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An Auditory Illusion of Proximity of the Source Induced by Sonic Crystals.

By Ignacio Spiousas, Pablo E Etchemendy, Ramiro O Vergara, Esteban R Calcagno and Manuel C Eguia

Abstract

In this work we report an illusion of proximity of a sound source created by a sonic crystal placed between the source and a listener. This effect seems, at first, paradoxical to naïve listeners since the sonic crystal is an obstacle formed by almost densely packed cylindrical scatterers. Even when the singular acoustical properties of these periodic composite materials have been studied extensively (including band gaps, deaf bands, negative refraction, and birrefringence), the possible perceptual effects remain unexplored. The illusion reported here is studied through acoustical measurements and a psychophysical experiment. The results of the acoustical measurements showed that, for a certain frequency range and region in space where the focusing phenomenon takes place, the sonic crystal induces substantial increases in binaural intensity, direct-to-reverberant energy ratio and interaural cross-correlation values, all cues involved in the auditory perception of distance. Consistently, the results of the psychophysical experiment revealed that the presence of the sonic crystal between the sound source and the listener produces a significant reduction of the perceived relative distance to the sound source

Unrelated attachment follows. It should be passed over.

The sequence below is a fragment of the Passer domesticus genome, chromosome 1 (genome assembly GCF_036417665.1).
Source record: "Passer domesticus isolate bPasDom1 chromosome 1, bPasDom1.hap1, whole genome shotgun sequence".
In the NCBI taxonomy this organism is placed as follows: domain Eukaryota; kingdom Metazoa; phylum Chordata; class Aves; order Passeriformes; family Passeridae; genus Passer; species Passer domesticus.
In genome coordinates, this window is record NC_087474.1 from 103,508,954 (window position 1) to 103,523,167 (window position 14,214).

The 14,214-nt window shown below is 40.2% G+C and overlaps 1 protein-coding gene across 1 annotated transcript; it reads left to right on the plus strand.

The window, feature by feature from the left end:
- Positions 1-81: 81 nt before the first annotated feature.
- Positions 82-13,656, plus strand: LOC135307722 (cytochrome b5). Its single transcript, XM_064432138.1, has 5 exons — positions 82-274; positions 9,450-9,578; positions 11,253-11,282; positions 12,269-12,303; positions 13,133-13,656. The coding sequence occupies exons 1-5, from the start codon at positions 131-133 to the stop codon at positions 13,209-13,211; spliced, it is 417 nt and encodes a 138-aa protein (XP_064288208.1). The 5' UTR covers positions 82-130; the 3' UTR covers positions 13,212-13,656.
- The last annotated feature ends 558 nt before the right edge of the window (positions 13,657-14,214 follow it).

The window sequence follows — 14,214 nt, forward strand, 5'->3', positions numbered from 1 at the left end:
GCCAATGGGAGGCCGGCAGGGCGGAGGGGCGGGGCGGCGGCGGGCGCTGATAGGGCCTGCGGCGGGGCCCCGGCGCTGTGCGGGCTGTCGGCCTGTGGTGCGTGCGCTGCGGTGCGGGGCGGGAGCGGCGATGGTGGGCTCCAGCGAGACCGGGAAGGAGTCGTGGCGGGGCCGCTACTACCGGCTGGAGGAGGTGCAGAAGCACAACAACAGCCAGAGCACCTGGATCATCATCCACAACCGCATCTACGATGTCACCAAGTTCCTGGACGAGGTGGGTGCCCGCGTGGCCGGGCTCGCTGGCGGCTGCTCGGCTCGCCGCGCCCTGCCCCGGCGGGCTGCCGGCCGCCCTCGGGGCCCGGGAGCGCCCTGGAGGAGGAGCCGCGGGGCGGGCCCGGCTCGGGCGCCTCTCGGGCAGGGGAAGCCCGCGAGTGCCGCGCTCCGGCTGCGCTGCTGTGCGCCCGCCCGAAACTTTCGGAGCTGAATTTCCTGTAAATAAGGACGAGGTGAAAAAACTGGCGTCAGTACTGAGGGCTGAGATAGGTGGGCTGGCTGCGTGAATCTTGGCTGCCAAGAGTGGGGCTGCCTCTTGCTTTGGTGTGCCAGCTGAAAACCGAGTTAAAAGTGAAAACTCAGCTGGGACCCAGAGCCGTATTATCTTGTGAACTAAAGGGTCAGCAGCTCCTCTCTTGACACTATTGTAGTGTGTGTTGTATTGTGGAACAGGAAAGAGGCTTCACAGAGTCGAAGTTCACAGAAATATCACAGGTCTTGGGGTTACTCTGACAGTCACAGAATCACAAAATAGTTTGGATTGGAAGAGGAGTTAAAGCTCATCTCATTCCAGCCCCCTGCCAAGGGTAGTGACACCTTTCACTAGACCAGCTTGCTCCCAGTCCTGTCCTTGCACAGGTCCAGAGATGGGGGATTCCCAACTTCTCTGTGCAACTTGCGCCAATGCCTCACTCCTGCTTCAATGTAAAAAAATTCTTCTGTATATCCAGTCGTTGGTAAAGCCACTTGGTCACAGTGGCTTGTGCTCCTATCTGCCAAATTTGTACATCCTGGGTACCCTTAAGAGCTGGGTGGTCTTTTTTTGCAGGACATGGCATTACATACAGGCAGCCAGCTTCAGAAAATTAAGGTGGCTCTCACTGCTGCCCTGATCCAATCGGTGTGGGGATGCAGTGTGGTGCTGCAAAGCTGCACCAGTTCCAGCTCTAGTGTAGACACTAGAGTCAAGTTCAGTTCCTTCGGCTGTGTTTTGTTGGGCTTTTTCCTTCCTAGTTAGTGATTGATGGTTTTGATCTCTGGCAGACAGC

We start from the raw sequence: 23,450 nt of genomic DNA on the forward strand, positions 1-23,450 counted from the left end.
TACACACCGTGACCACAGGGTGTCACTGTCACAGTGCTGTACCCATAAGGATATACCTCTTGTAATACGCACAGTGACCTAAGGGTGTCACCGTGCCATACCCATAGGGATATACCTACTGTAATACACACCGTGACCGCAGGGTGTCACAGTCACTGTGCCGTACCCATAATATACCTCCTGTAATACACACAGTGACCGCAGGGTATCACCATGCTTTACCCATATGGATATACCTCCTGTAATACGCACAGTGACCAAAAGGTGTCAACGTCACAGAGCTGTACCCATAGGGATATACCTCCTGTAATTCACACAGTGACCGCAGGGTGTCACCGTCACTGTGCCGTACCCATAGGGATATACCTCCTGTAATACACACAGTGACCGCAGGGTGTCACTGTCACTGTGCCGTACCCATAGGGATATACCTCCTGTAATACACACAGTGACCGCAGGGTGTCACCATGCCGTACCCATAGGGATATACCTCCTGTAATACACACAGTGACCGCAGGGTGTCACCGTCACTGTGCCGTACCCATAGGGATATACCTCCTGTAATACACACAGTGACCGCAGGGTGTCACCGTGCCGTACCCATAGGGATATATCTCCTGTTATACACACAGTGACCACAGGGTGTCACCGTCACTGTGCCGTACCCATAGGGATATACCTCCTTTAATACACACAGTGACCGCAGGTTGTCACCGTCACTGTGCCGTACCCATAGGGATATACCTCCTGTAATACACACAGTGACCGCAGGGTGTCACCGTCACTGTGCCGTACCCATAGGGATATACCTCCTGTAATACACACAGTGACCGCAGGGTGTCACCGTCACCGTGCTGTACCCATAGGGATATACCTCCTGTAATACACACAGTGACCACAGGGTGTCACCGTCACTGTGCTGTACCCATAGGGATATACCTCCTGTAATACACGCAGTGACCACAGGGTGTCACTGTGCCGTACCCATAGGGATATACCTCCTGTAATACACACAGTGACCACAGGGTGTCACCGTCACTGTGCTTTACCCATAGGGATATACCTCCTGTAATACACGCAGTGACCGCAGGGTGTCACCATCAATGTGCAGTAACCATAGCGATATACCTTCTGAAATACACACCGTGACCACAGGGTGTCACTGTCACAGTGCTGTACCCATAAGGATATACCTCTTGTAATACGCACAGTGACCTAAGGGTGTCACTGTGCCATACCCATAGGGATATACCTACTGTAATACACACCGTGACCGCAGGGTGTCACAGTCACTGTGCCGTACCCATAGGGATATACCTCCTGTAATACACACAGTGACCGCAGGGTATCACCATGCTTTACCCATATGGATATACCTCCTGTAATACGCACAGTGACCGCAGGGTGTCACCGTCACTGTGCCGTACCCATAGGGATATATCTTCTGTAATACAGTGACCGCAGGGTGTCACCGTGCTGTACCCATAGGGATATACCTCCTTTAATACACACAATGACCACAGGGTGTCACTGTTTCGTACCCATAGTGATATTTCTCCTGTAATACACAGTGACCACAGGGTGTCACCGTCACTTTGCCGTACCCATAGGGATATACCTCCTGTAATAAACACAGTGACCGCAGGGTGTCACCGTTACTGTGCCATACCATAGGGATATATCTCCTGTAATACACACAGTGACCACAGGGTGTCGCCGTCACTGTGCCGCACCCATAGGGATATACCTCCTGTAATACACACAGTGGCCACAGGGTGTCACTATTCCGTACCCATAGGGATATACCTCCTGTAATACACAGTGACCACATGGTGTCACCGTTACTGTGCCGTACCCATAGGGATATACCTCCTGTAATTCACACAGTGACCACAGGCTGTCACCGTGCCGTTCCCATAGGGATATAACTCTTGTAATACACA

Topics: Medicine, R, Science, Q
Publisher: Public Library of Science (PLoS)
DOI identifier: 10.1371/journal.pone.0133271
OAI identifier: oai:doaj.org/article:e52620a2f9ca4262916917845c627f9f
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